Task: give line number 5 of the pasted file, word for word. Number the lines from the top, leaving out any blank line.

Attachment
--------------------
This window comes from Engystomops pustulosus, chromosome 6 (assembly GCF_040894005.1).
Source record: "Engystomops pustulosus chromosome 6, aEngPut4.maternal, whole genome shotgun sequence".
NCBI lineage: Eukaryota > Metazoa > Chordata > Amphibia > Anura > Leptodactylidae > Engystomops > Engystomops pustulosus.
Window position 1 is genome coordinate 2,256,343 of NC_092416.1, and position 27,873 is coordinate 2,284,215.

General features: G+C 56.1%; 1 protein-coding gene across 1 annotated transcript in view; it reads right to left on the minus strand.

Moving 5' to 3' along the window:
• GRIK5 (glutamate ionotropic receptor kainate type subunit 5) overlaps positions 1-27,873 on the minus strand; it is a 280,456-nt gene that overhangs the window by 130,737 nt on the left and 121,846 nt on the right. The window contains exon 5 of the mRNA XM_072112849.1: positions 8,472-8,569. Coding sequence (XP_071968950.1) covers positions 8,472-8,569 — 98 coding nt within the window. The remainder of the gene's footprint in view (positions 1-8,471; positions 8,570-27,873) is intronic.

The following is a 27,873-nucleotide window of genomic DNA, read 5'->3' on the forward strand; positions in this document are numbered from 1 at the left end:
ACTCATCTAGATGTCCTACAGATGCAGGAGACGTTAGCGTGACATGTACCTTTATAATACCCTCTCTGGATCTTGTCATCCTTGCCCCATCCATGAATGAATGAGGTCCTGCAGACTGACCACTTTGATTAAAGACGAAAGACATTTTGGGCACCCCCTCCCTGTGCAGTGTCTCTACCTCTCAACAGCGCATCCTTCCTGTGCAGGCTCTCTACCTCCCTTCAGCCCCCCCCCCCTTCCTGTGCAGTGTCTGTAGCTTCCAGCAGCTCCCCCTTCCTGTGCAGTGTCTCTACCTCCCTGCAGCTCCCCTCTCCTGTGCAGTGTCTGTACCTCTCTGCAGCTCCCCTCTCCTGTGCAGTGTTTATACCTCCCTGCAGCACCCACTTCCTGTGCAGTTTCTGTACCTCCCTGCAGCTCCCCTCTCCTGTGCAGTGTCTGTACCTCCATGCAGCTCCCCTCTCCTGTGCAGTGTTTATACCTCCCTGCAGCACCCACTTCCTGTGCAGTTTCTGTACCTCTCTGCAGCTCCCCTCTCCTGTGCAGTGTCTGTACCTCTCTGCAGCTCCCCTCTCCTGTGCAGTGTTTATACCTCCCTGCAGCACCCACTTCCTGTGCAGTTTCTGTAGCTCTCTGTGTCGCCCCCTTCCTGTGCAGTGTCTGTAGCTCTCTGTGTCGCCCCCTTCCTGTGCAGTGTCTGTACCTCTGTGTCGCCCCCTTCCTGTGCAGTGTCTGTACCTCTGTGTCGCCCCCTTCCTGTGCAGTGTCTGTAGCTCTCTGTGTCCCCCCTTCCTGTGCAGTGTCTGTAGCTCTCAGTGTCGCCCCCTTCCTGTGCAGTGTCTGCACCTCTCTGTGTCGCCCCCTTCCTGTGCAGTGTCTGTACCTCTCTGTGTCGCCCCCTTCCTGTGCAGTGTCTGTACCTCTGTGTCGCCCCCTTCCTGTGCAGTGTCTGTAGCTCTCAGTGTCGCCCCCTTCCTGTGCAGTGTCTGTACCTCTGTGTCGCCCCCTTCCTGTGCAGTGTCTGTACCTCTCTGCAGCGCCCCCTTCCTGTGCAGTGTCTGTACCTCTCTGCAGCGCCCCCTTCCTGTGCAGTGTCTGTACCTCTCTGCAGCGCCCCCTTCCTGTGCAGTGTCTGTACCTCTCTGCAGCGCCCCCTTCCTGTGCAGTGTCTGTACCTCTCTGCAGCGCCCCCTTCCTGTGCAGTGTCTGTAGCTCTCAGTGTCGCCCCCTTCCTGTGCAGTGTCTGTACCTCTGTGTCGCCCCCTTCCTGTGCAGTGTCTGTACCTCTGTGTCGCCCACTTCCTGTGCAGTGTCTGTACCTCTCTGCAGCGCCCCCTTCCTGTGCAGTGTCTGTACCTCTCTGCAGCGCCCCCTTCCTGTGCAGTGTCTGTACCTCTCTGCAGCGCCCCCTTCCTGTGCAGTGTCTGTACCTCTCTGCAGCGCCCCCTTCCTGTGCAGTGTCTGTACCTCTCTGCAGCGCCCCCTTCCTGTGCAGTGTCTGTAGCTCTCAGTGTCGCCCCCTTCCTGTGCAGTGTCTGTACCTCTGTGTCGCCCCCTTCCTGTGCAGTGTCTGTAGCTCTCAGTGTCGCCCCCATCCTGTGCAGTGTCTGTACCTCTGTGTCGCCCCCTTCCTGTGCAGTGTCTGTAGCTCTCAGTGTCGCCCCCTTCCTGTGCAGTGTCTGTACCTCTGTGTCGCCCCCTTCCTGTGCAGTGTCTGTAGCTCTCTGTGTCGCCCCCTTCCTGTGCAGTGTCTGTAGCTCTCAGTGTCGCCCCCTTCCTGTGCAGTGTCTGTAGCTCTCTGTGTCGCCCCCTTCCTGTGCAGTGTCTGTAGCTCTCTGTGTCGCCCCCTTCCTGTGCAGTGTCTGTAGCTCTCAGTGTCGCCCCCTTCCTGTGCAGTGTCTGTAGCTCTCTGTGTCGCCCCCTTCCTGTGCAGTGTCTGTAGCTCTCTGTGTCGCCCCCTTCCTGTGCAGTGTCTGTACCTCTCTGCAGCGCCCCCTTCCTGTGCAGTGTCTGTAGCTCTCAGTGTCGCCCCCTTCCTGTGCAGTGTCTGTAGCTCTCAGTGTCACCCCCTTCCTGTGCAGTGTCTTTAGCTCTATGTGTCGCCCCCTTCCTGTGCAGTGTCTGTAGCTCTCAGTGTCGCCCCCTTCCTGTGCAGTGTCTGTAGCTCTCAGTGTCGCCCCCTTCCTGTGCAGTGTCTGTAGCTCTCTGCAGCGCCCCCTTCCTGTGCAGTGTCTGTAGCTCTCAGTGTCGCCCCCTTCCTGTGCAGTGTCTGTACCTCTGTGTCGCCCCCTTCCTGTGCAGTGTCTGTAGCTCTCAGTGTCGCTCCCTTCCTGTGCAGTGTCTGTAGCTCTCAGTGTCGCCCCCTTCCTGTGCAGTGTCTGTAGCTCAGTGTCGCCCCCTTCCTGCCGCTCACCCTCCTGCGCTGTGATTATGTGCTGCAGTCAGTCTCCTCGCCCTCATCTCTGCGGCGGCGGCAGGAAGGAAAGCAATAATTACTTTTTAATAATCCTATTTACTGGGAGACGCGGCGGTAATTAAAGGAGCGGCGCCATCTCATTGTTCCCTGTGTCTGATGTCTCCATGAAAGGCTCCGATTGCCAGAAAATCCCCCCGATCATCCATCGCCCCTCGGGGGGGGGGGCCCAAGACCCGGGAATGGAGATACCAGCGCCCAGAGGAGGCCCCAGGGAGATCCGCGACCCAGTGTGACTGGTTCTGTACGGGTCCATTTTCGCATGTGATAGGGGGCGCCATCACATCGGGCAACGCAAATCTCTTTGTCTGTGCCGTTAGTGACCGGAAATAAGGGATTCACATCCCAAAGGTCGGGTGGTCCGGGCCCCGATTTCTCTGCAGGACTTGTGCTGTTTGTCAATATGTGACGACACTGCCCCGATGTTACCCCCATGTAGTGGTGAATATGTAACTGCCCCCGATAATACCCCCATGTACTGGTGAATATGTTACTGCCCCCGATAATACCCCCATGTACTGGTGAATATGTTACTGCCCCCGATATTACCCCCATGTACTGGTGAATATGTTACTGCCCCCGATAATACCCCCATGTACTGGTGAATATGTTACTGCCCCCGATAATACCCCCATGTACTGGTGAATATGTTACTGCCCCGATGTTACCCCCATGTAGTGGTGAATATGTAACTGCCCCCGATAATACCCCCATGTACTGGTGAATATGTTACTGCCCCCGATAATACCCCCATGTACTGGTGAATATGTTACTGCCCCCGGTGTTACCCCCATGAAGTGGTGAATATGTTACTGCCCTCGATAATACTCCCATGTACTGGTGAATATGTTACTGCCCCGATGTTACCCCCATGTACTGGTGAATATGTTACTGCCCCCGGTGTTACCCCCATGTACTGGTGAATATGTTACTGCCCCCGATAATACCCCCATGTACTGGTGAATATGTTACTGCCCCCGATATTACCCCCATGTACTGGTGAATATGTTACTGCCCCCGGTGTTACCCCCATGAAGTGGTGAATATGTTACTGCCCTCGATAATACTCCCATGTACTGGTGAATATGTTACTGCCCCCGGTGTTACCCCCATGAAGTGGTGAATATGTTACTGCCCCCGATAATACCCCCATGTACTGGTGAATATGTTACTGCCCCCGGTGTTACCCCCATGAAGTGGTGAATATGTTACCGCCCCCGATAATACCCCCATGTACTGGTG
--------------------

General features: G+C 56.1%; 1 protein-coding gene across 1 annotated transcript in view; it reads right to left on the minus strand.